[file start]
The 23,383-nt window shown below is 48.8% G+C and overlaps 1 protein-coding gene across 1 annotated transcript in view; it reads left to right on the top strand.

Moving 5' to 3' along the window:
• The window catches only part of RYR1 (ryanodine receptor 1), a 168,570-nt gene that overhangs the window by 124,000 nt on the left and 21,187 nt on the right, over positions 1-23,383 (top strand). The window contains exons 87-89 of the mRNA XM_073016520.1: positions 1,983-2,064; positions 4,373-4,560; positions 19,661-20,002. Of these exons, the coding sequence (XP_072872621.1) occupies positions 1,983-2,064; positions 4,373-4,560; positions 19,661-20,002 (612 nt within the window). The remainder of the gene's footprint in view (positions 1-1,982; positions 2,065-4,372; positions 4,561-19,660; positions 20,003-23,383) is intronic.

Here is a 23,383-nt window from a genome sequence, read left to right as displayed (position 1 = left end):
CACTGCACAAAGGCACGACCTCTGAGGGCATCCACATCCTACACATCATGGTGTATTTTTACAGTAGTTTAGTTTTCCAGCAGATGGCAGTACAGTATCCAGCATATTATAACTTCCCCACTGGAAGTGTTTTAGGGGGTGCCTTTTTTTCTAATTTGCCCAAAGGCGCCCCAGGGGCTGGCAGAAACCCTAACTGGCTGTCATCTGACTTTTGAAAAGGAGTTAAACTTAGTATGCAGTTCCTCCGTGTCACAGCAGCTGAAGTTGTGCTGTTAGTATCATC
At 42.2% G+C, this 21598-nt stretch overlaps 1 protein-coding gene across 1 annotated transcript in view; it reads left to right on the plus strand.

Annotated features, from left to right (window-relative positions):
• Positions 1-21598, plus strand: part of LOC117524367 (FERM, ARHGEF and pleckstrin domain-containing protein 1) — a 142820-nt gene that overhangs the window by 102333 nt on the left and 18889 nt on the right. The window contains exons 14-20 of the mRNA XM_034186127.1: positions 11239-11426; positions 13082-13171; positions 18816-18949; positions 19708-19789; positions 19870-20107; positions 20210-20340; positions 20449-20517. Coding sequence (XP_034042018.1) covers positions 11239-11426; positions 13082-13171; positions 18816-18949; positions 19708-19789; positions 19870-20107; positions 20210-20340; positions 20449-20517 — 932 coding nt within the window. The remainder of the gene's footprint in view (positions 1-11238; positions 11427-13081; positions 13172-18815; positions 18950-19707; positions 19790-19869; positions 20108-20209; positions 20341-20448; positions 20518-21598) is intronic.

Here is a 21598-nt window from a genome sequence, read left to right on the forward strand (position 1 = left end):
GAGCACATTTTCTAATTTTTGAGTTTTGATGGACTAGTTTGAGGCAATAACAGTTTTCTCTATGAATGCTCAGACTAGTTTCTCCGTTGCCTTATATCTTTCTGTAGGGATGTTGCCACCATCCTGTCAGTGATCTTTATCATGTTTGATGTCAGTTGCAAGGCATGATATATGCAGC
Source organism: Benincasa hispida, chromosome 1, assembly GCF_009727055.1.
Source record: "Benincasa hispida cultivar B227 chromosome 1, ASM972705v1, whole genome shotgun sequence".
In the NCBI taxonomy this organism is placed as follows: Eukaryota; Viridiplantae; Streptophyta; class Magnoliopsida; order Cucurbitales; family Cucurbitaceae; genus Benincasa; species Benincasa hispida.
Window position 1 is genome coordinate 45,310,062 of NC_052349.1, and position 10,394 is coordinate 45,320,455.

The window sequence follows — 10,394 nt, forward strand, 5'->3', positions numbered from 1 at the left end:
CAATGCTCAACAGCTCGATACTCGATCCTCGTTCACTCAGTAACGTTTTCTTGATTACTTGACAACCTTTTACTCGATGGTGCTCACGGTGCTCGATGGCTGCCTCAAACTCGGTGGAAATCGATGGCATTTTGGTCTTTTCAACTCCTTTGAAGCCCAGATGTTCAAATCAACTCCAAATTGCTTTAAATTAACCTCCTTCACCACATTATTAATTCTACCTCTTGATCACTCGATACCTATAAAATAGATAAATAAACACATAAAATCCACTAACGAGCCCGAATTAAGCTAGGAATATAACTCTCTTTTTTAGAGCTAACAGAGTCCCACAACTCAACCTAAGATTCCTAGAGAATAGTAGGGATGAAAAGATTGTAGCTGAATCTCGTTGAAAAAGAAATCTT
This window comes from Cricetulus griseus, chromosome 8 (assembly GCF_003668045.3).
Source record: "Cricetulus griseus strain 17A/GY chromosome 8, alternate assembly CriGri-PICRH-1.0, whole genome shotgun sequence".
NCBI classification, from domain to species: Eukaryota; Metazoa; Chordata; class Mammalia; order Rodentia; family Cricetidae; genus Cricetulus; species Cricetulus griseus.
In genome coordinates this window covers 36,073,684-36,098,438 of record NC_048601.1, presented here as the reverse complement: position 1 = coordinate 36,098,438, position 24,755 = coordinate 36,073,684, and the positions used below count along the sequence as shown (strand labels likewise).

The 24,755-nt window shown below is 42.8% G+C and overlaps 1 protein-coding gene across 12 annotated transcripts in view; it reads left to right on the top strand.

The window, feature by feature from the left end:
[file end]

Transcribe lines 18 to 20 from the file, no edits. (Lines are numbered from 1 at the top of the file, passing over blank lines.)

Source record: "Cricetulus griseus strain 17A/GY chromosome 8, alternate assembly CriGri-PICRH-1.0, whole genome shotgun sequence".
NCBI classification, from domain to species: Eukaryota; Metazoa; Chordata; class Mammalia; order Rodentia; family Cricetidae; genus Cricetulus; species Cricetulus griseus.
In genome coordinates this window covers 36,073,684-36,098,438 of record NC_048601.1, presented here as the reverse complement: position 1 = coordinate 36,098,438, position 24,755 = coordinate 36,073,684, and the positions used below count along the sequence as shown (strand labels likewise).